Monday, December 30, 2013

Social Security Disability Calculators: How to Find Out Your SSI/SSDI Benefit Amount

As a Social Security Disability Lawyer my job is to prove that my clients are found "disabled" under the Social Security Disability rules.  This process involves a great deal of work dealing mostly with medical and vocational issues.  I rarely get to calculate the specific amounts that my clients will receive.  For the most part, mathematical calculations are beyond the scope of what I do.  However, very often clients ask me how they can find out what amount their disability benefit will be if their cases are granted.  In response to this frequent question, I will like to post some links to some very useful calculators, available online, that can help disability claimant's estimate their benefits.     
The first link is an SSI/SSDI Calculator App available at Google's Play Store.  You can download this App into your phone totally free of charge:
I find that this App is particularly useful when you are trying to determine how much money will be taken from your SSI payments if you receive earnings from part time work.  By using this App, you can make an analysis of how you will end up financially if you decide to take apart time job.  Download the App, use it, play with it, and let me know how it works for you.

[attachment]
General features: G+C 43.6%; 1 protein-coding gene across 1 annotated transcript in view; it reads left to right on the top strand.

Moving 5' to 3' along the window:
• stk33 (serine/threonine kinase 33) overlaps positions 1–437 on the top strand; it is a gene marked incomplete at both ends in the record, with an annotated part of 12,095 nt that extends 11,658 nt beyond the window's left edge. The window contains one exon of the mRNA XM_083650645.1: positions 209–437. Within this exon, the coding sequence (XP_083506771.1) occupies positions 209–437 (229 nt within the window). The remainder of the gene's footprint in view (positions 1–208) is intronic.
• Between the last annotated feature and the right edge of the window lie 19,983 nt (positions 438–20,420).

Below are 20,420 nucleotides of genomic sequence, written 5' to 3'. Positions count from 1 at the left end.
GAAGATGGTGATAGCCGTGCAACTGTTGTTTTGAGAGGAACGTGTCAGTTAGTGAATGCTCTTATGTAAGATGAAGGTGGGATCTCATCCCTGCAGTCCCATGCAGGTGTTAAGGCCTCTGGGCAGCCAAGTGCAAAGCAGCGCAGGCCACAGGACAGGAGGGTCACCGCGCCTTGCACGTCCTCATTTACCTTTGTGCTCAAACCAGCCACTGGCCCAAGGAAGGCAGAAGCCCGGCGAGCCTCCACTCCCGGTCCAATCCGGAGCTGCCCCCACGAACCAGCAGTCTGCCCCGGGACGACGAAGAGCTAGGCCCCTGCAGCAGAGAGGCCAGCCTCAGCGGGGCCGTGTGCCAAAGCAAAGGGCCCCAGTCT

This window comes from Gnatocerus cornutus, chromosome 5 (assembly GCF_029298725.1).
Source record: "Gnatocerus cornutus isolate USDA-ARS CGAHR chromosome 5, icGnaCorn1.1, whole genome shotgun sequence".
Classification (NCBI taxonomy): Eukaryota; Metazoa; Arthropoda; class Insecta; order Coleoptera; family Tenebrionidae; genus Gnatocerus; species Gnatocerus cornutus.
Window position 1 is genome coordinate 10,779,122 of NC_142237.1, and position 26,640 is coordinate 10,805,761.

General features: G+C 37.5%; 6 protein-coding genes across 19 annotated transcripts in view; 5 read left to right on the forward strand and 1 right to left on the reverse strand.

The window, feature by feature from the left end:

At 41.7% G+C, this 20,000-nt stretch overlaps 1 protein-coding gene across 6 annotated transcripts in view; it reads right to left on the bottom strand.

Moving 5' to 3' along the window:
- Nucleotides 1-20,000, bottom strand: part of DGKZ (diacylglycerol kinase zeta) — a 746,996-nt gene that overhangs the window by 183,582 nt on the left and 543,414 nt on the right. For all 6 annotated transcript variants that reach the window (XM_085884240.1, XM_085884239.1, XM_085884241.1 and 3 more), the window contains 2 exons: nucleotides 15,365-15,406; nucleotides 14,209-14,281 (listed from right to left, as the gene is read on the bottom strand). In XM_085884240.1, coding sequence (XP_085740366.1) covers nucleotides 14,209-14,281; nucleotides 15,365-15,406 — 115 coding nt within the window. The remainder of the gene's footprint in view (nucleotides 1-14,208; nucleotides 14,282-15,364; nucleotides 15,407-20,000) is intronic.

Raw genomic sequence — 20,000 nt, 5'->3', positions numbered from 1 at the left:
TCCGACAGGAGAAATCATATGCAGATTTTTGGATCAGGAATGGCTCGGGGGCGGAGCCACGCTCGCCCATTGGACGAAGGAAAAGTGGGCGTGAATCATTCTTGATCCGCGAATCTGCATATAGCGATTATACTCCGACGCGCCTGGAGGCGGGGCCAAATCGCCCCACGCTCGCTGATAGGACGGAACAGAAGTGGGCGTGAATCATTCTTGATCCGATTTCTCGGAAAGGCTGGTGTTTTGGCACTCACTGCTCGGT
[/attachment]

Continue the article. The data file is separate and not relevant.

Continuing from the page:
In addition to this phone App, the Social Security Administration has several calculators in its webpage that can help claimants determine their benefit amounts:

Note that the SSA has more than one calculator available.  There are different calculators for different types of Social Security benefits.  This variety of calculators is particularly useful for older claimants who are planning their disability benefits in conjunction with their retirement.  This way they can calculate disability benefits and retirement benefits for their spouses.
Hopefully my readers will find these electronic gadgets useful.  Please let me know how well these calculators work for you.  

Monday, December 23, 2013

Holiday Wish List from The Connecticut Social Security Disability Lawyer Blog

I would like to extend my warm holiday wishes to all the faithful readers of the Connecticut Social Security Disability Lawyer Blog. 

First and foremost, let me point out that I have not missed a single blog this year!  This blog has been updated every Monday --with the exception of one week when it was updated on Tuesday because I was on vacation in Portland, Oregon. 

As I reflect on this past year, I realize that my practice has grown and that there are many changes coming to my office in 2014.  Here is a modest wish list of some of the things that I would like Santa to bring me, in my capacity as a Connecticut SSDI Lawyer.